Those Fantasy Sports Sites Could Mean Real RevenueMarch 2, 2016 – The Wall Street Journal Opinion
If Congress wants an easy way to collect billions in new revenue while helping a burgeoning industry grow, then taxing and regulating daily fantasy sports games looks like a sure thing. These games, led by DraftKings and FanDuel, generated more than $3.1 billion in entry fees in 2015. DraftKings estimates that the market could reach $20 billion in 2017. But the industry is stuck in a legal limbo that only the federal government can resolve.
In 2006 Congress passed legislation to prohibit Internet gambling. The law exempts sports-fantasy gaming, under the rationale that it involves skill rather than chance. But under the law, each state is allowed to regulate—or outlaw—these fantasy games within its borders.
Players of fantasy sports have for years drafted teams and bet money on the outcome of the season. It requires talent and intelligence to weigh the long-term prospects of all the NFL’s quarterbacks and other scoring positions, so few states objected. But DraftKings and FanDuel allow players to wager on the outcome of a single day’s competition—which critics say is little different than a roll of the dice. Six states currently ban these games, and nearly 30 more are considering legislation to regulate or outlaw daily fantasy sports games. New York Attorney General Eric Schneiderman has sued the two companies, claiming they offer illegal gambling.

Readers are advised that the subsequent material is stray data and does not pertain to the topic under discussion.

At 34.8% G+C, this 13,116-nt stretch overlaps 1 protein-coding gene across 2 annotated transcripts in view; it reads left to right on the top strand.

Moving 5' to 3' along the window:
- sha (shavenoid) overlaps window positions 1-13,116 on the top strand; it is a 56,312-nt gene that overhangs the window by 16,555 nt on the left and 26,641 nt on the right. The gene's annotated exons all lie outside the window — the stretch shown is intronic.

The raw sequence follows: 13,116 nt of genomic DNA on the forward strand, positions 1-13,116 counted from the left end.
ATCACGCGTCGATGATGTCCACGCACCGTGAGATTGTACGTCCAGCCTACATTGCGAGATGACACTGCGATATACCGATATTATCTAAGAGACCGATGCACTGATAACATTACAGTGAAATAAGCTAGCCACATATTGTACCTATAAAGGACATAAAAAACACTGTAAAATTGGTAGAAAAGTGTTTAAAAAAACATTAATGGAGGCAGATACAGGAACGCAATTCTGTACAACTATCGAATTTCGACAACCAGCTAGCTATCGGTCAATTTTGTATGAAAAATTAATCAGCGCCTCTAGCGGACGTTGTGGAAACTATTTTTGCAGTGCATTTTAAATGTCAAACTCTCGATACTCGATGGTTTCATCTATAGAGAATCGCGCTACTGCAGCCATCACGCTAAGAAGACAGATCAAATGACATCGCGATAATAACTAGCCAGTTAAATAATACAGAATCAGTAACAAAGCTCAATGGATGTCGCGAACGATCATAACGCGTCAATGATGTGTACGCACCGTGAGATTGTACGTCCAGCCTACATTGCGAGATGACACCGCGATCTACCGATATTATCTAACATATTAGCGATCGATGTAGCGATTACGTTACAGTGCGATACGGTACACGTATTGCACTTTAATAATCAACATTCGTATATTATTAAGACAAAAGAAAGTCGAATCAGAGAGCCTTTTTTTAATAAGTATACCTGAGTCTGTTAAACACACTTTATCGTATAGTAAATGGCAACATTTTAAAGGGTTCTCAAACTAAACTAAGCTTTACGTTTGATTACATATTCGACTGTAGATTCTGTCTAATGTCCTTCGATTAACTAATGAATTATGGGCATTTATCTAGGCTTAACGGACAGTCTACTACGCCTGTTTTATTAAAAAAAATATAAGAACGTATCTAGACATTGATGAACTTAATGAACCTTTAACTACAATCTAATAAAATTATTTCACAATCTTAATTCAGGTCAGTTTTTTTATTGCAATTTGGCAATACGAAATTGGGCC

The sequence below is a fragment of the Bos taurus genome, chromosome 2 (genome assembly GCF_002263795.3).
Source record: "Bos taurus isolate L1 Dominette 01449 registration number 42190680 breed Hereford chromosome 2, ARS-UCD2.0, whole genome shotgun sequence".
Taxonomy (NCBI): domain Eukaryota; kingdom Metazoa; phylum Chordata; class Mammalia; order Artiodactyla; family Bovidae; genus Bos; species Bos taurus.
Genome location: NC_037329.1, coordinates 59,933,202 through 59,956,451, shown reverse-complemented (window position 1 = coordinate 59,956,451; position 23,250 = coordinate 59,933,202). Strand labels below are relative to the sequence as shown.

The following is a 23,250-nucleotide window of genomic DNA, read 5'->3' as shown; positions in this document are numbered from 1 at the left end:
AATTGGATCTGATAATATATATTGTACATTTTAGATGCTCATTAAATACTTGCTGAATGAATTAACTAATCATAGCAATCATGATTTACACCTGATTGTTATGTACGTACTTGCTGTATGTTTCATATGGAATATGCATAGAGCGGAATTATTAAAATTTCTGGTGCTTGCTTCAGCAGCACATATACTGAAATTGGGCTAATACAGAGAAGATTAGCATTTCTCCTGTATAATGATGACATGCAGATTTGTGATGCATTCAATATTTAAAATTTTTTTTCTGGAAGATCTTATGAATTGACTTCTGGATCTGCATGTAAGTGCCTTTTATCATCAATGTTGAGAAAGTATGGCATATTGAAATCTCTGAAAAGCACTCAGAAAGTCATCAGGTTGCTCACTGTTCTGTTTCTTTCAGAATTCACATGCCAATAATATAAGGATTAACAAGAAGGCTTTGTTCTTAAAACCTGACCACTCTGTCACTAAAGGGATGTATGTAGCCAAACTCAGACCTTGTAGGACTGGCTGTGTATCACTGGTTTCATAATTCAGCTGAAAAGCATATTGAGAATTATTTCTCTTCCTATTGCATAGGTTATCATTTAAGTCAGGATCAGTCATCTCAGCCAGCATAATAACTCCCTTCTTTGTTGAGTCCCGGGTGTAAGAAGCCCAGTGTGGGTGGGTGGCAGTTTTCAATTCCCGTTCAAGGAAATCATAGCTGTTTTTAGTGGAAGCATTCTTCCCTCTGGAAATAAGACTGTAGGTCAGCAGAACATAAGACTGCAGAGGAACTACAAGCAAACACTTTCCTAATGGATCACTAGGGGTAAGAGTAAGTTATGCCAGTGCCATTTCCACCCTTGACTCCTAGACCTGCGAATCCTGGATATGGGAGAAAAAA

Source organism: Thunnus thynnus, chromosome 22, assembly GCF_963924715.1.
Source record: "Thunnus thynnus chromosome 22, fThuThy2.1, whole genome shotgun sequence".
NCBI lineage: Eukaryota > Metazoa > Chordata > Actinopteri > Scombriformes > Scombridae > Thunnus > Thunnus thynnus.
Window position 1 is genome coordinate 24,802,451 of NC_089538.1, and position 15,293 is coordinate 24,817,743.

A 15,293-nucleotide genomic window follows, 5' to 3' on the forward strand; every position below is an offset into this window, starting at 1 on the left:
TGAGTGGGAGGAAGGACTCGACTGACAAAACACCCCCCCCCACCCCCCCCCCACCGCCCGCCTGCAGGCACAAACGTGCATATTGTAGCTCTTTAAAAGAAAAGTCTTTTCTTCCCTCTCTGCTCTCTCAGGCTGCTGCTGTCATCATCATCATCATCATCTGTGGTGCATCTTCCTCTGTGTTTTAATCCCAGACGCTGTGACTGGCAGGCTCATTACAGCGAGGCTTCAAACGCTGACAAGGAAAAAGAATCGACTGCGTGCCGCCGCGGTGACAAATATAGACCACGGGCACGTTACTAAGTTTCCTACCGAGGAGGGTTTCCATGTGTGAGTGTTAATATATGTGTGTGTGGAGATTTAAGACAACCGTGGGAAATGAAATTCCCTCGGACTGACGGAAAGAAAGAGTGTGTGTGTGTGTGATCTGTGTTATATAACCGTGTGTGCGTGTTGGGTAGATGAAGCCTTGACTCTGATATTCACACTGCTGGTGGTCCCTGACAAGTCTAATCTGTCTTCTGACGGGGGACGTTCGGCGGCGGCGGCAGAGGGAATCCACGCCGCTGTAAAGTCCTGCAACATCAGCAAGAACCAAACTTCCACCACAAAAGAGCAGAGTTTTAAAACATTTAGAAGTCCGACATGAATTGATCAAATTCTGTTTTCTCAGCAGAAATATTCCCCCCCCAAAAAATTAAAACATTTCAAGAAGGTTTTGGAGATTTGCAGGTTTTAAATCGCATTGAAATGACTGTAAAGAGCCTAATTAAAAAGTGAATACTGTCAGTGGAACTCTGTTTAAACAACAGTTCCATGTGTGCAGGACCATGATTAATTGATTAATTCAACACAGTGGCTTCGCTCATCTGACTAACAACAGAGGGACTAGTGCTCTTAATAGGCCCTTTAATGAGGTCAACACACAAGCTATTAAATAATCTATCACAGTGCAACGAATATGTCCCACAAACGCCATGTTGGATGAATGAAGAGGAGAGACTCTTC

This regulatory uncertainty undermines the industry. Citigroup has blocked credit card transactions for DraftKings and FanDuel in New York, and the payment processor Vantiv is refusing to do business with them.
It is hard to take politicians’ moral outrage seriously. How can New York justify banning daily fantasy sports while sanctioning gambling at casinos and state-owned racetracks? How can Albany make technical arguments about skill versus chance while also promoting the lottery? That government program requires zero skill, is exempt from truth-in-advertising laws and effectively functions as a regressive tax. The recent $1.5 billion Powerball jackpot generated nationwide buzz without the kind of backlash that fantasy sports games have encountered.
So why are politicians going after DraftKings and FanDuel? Perhaps they have their eyes on higher office, and being tough on gambling is a way to get headlines. Maybe they’re trying to protect the state’s gambling tax revenue, or appease casinos that view fantasy sports as a competitive threat. To paraphrase Mark Cuban, the owner of the Dallas Mavericks and a supporter of fantasy sports: Hopefully this hypocrisy will figure itself out.
Congress needs to intervene. The legal and policy battle over daily fantasy sports is a national issue, not one for the states to decide. And the potential tax revenue is nothing to balk at. Regulating and taxing the industry could generate billions of dollars annually, if fantasy sports are taxed at similar rates to state-run casinos.
The rationale proposed for regulating illegal sports betting also applies to daily fantasy sports. “Bring it into the light, regulate it, and—by the way—tax it,” NBA commissioner Adam Silver has said. “I’ve been watching the presidential debates. We need money for our infrastructure. It’s a good place to get it, from sports betting.”
As it stands, the Fantasy Sports Trade Association, the industry’s largest advocacy group, is playing Whac-A-Mole across 50 states to clarify the business’s legality. It should instead beseech Washington to step in. That is the only way to maximize the opportunity for daily fantasy sports to operate. In exchange for regulatory certainty, DraftKings and FanDuel should be more than happy to give the IRS a cut.